Texture filters in OpenGL bring a lot of troubles.
Here I will describe some of them. You are certainly going to meet these during your game development.
1. The NEAREST filter makes your graphics to look ugly as hell:
Well, actually when you keep your sprites unrotated and at the 100% scale it looks just perfect and the problem does not exist. But when you want to scale and rotate… Here is my example: the original scene has the size 800×480 pixels, so on the devices with 800×480 resolution it looks just perfect, except for the arrows broken by rotation (click on image):
The problems come when I run the game on devices with different screen resolutions. I’m using the “Fit-in” camera, which is fitting the image into the device screen while keeping the original aspect ratio. So, independently from the screen resolution, the scene camera nicely scales my game like this:
and here the NEAREST filter makes it ugly (click on image to see “stairs”):
Summary: the NEAREST filter is not good when you need:
– to scale the scene into the screen properly,
– to rotate sprites (arrows and game objects like airplanes and bombs),
– to do some zoom-ins/zoom-outs with your scene camera.
2. The LINEAR filter.
This one looks relatively fine, but it gives artifacts on sprites:
The problem arises from the very nature of using linear sampling. This is called “sprite bleeding” – when texture borders are damaged with jpeg noise from the neighborhood pixels. This well-known problem can be solved by using the Texture Packer. The packer will pad your textures with additional pixels, carefully pack images next to each other reducing bleeding between them, and use a power-of-two size for your texture region to minimize floating point inaccuracies.
Problem solved? No. Bad news. These all work only when you use textures with no transparent pixels. The artifacts still appear on the borders between alpha and non-alpha pixels inside your texture:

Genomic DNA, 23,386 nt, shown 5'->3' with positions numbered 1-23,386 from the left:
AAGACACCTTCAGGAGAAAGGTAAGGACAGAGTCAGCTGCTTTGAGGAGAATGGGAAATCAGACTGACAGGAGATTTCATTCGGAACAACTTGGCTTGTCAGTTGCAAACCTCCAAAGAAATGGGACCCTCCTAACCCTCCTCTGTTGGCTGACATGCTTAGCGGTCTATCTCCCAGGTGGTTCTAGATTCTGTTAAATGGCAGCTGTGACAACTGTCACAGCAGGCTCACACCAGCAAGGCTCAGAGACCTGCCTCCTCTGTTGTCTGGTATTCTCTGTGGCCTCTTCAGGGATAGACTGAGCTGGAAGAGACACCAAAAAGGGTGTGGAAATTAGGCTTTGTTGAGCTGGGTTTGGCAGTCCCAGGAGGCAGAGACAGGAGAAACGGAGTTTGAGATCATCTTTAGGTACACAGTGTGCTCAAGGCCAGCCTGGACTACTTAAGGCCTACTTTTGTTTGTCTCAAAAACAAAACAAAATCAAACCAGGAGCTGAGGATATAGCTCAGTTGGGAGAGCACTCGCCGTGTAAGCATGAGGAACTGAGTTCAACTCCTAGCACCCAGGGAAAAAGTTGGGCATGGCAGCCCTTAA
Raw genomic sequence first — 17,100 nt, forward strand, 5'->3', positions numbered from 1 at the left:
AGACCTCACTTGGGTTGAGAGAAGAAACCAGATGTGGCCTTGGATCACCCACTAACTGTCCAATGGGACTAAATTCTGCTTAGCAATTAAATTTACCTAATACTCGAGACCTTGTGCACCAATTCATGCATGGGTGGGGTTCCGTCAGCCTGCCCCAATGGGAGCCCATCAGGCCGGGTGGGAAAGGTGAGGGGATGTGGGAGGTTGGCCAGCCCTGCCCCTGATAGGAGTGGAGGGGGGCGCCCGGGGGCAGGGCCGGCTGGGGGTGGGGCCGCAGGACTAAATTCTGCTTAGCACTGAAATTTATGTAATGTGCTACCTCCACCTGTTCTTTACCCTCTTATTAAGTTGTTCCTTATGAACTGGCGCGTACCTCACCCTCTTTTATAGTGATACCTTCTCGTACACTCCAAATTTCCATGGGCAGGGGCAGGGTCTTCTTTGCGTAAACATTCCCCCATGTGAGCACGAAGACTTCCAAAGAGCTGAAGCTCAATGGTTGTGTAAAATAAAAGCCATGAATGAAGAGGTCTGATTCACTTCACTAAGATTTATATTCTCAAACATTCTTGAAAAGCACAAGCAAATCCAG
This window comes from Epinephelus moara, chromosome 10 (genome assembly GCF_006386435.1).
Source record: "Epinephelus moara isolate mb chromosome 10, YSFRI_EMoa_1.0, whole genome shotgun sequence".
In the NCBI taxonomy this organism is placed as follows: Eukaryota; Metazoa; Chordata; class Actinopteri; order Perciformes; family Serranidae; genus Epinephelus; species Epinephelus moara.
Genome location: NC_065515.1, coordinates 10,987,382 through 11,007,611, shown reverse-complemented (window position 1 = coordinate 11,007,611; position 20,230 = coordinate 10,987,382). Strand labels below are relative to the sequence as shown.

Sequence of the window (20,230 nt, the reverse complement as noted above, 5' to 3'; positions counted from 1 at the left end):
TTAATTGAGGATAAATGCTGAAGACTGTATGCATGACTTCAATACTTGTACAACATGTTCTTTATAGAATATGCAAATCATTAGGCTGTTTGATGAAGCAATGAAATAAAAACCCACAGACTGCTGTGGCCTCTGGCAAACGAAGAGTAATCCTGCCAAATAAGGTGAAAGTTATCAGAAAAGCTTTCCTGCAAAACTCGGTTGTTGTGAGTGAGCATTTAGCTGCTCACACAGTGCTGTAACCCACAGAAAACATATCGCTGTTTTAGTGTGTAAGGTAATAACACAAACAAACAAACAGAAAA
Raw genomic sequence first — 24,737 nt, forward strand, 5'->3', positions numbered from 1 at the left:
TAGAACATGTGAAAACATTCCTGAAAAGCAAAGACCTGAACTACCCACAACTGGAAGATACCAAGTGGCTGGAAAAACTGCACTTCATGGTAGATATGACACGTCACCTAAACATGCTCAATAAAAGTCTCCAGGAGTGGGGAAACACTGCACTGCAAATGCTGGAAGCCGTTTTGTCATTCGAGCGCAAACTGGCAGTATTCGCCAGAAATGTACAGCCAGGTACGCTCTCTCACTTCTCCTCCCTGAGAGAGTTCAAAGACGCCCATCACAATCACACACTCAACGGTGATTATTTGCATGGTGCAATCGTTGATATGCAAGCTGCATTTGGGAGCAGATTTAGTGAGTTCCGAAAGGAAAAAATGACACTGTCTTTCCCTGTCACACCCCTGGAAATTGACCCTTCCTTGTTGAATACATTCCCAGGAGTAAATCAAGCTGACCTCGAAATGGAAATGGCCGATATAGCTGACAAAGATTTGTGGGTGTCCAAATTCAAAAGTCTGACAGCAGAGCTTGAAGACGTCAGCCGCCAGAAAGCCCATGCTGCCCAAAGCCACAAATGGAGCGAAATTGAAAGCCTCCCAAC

So this is what is going to happen with our airplanes:
What’s just happened? Let’s see. Our original PNG-texture consists of 2 parts (or “layers”):
– image data
– and alpha-mask
Together they form our texture:
When we scale the image using the LINEAR filter the “layers” get some floating-operations damage, which produces the border:
Summary: The LINEAR filter is better than NEAREST, but it has this well-known “border”-problem for scaling alpha pixels.
Solution? There is one. Awesome people from the http://blog.gemserk.com/ team were so tired of these filter problems, so they’ve made a tool. The tool properly bleeds the colors of the non-transparent pixels into the transparent ones, so when scaled borders look fine. Here how it works:
The method still doesn’t work for sprites with half-transparent pixels, but… who cares, this is not a common thing. Just ignore it. Source code of the tool is available here: https://github.com/gemserk/imageprocessing.
Now good news everyone! I’ve merged the gemserk’s source code with the available source code of the libGDX TexturePacker and here it is: TexturePackerGemserk.zip